Sunday, 15 September 2019

He saw that it was good|bad|neither good nor bad

I didn't know – until I heard Simon Schama's excellent Schama on Blake on Radio 4 the other day – that Blake was a poet only in his spare time.
<AUTOBIOGRAPHICAL_NOTE type="Introduction">
My introduction to William Blake, the poet, was a whole-class detention (back when teachers could do that sort of thing) during which we were required to learn The Tyger by heart. Ma Griffiths (the teacher, so dubbed because she insisted on being addressed as "Ma'am") can't have tested us very stringently, as only the first 4 lines  stuck – and even then I have to check whether the symmetry is fearless or fearful. And I have vague structural (gist) memories: the second stanza is a series of questions asking what...?;  the last revisits the first (though how accurately I don't know).
I underestimated the power of that rote learning. Although this memory was not strong enough to interfere with my singing in the 2019 Christmas concert, it's strong enough to make me expect the words of Rutter's Star Carol 'See the star, shining bright' to continue 'In the forests of the night'.
The programme was tied to an exhibition at Tate Britain
With over 300 original works, including his watercolours, paintings and prints, this is the largest show of Blake’s work for almost 20 years. It will rediscover him as a visual artist for the 21st century. 

More here
I'm not sure what "rediscover[ing] him as an artist for the 21st century" involves exactly, but I mean to find out.

One of Blake's most famous artistic works  is Europe, a prophecy, which Wikipedia uses to illustrate its entry  on Haydn's Creation (I'm not sure why...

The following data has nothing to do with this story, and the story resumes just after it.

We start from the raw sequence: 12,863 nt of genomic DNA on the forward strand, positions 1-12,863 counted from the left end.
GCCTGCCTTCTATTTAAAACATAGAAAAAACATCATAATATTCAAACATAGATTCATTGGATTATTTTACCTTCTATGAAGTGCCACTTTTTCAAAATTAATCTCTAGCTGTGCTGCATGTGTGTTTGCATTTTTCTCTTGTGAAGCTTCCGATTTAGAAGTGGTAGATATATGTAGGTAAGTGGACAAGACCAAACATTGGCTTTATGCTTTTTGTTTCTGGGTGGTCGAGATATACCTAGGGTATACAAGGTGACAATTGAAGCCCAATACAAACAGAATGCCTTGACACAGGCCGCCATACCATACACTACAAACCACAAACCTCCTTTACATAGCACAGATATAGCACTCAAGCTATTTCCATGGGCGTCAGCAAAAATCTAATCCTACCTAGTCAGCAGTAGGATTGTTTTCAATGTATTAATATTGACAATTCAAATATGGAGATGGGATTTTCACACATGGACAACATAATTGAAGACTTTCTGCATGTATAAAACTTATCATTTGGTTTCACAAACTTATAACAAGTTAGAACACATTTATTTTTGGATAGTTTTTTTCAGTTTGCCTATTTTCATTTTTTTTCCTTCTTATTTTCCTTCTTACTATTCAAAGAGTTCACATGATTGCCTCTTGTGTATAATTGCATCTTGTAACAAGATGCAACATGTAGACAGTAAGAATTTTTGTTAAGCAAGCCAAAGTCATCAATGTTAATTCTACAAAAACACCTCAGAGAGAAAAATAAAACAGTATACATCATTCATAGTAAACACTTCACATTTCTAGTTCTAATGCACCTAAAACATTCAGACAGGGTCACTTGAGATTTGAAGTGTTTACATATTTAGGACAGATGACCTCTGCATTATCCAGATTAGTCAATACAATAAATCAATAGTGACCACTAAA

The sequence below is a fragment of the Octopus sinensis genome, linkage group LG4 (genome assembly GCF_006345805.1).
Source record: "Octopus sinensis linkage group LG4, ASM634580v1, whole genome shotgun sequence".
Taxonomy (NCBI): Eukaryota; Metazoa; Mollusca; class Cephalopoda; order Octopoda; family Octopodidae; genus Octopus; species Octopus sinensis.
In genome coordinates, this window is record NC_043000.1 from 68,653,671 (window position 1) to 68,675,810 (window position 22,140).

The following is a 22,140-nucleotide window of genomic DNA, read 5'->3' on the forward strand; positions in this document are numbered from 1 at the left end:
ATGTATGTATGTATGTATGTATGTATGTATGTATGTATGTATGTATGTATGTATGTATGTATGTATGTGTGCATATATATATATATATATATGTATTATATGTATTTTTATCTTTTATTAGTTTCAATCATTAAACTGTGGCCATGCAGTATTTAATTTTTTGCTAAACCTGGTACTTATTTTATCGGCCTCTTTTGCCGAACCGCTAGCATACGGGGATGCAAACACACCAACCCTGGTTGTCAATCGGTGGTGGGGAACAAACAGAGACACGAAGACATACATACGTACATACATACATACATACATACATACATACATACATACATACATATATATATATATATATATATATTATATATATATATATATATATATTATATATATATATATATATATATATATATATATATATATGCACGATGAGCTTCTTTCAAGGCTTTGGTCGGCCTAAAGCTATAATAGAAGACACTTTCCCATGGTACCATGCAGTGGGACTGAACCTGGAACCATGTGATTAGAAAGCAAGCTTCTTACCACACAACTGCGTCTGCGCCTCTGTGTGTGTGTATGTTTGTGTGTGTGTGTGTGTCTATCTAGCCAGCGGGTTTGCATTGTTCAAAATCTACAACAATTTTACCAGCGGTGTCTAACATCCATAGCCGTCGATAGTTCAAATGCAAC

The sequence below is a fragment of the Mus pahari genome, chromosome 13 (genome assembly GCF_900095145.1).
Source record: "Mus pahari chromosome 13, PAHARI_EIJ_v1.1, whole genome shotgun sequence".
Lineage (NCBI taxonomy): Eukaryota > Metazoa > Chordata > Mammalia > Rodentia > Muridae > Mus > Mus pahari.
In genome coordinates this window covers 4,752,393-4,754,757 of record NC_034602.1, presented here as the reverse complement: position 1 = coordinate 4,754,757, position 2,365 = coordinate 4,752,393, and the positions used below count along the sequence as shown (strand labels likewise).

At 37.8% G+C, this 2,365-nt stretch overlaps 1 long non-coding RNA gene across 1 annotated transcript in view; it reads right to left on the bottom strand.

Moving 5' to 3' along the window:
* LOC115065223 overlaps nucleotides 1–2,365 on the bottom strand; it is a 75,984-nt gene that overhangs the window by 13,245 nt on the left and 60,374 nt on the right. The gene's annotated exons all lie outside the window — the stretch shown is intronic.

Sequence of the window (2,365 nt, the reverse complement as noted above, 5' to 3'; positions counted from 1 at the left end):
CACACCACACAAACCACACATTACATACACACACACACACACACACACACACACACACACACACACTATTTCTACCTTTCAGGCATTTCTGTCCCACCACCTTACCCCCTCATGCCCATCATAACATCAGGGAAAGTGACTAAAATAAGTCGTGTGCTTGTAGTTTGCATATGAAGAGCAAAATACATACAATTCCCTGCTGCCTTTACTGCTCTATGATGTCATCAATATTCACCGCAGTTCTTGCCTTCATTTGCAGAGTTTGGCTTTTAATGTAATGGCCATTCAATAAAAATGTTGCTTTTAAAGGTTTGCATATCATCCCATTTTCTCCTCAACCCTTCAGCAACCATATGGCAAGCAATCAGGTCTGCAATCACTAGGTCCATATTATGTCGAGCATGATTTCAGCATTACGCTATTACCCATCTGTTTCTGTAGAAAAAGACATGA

Newton by William Blake -
The William Blake Archive, Public Domain,
(in my view his work Newton would have been  more appropriate. Wikipedia, like Schama, describes the implement he is wielding as "compasses", but I'm not so sure. Compasses, as any schoolchild knows, are used in construction. But in this case I think what we can see are dividers (used to measure). A mighty creator would have used compasses.

Europe, a Prophecy - The William Blake Archive, Public Domain,
This  puny geometer, though, is just measuring. Blake‘s "Art is the Tree of Life. Science is the Tree of Death." suggests that he wasn't a fan of Newton and his  ilk.) 

I don't see what makes  Europe, a Prophecy relevant to The CreationThe dividers are still there, but the geometer is older.  Did Blake know something we don't?
... though).
On 20 November 2010 at Wellington College Newsome Sports Hall Wokingham Choral Society last sang Haydn's Creation. Reading Chronicle's review called it "this most satisfying evening". The Wokingham Times reported possible misgivings about the venue, but in the end said
While it is true that there was a slight vibration in some of the louder sections, the performance was so well prepared and polished that this did not interfere with the power of the music.
Fortunately,  when the choir sings this marvellous piece again (just under 9 years later, on 16 November 2019) it will be at the University of Reading's Great Hall – with better acoustics and nearer to home. 
And the relevance of this – albeit tenuous and coincidental (hallmark of Harmless Drudgery, the "snapper up of unconsidered trifles") is that the tenor soloist at the concert will be "William Blake". 
<TEXTUAL_INFO type="plug"> 
For further  details on Haydn's  score for The Creation  (particularly the translation), if you're  feeling strong, you could  read this (a 68 page document, though only the first 55 are the  main text). You might prefer, though, to come to James Morley Potter's free introductory talk at 6.30 pm on the day of the performance.

Update: 2019.11.12.15:30 – Added PS


Correction: the tenor at our Creation concert next Saturday will not be "William Blake" (as originally announced). The tenor will be the young Dutch soloist Stefan Kennedy.

Update: 2020.01.02.15:00 – Added inline PPS.

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